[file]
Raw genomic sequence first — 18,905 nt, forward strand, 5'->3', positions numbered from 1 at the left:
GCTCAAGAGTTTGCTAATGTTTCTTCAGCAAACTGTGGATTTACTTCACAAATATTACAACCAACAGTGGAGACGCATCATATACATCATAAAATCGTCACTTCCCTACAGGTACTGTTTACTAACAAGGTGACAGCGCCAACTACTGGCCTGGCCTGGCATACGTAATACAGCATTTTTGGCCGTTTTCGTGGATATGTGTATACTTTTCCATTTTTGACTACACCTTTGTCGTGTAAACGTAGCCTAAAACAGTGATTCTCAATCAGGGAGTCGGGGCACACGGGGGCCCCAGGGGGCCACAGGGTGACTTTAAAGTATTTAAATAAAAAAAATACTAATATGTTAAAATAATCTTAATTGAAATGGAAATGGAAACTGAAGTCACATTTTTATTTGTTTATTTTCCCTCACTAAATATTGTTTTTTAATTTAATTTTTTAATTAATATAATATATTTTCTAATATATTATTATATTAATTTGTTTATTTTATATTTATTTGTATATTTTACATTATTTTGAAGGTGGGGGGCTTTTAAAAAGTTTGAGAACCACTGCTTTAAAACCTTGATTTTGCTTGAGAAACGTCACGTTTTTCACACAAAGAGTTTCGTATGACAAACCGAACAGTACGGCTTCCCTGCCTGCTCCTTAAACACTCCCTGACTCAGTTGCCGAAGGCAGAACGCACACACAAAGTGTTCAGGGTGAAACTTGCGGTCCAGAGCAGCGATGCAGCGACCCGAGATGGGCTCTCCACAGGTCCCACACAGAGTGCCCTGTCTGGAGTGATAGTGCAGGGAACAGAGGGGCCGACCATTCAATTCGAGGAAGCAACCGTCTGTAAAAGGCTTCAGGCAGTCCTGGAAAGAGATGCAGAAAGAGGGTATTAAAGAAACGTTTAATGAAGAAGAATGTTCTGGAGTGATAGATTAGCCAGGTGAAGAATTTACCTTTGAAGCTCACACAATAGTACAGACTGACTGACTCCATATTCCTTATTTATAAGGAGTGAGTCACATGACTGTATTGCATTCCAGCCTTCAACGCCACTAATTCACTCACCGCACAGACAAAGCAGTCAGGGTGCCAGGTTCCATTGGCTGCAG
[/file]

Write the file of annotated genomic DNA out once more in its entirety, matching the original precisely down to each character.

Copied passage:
Raw genomic sequence first — 18,905 nt, forward strand, 5'->3', positions numbered from 1 at the left:
GCTCAAGAGTTTGCTAATGTTTCTTCAGCAAACTGTGGATTTACTTCACAAATATTACAACCAACAGTGGAGACGCATCATATACATCATAAAATCGTCACTTCCCTACAGGTACTGTTTACTAACAAGGTGACAGCGCCAACTACTGGCCTGGCCTGGCATACGTAATACAGCATTTTTGGCCGTTTTCGTGGATATGTGTATACTTTTCCATTTTTGACTACACCTTTGTCGTGTAAACGTAGCCTAAAACAGTGATTCTCAATCAGGGAGTCGGGGCACACGGGGGCCCCAGGGGGCCACAGGGTGACTTTAAAGTATTTAAATAAAAAAAATACTAATATGTTAAAATAATCTTAATTGAAATGGAAATGGAAACTGAAGTCACATTTTTATTTGTTTATTTTCCCTCACTAAATATTGTTTTTTAATTTAATTTTTTAATTAATATAATATATTTTCTAATATATTATTATATTAATTTGTTTATTTTATATTTATTTGTATATTTTACATTATTTTGAAGGTGGGGGGCTTTTAAAAAGTTTGAGAACCACTGCTTTAAAACCTTGATTTTGCTTGAGAAACGTCACGTTTTTCACACAAAGAGTTTCGTATGACAAACCGAACAGTACGGCTTCCCTGCCTGCTCCTTAAACACTCCCTGACTCAGTTGCCGAAGGCAGAACGCACACACAAAGTGTTCAGGGTGAAACTTGCGGTCCAGAGCAGCGATGCAGCGACCCGAGATGGGCTCTCCACAGGTCCCACACAGAGTGCCCTGTCTGGAGTGATAGTGCAGGGAACAGAGGGGCCGACCATTCAATTCGAGGAAGCAACCGTCTGTAAAAGGCTTCAGGCAGTCCTGGAAAGAGATGCAGAAAGAGGGTATTAAAGAAACGTTTAATGAAGAAGAATGTTCTGGAGTGATAGATTAGCCAGGTGAAGAATTTACCTTTGAAGCTCACACAATAGTACAGACTGACTGACTCCATATTCCTTATTTATAAGGAGTGAGTCACATGACTGTATTGCATTCCAGCCTTCAACGCCACTAATTCACTCACCGCACAGACAAAGCAGTCAGGGTGCCAGGTTCCATTGGCTGCAG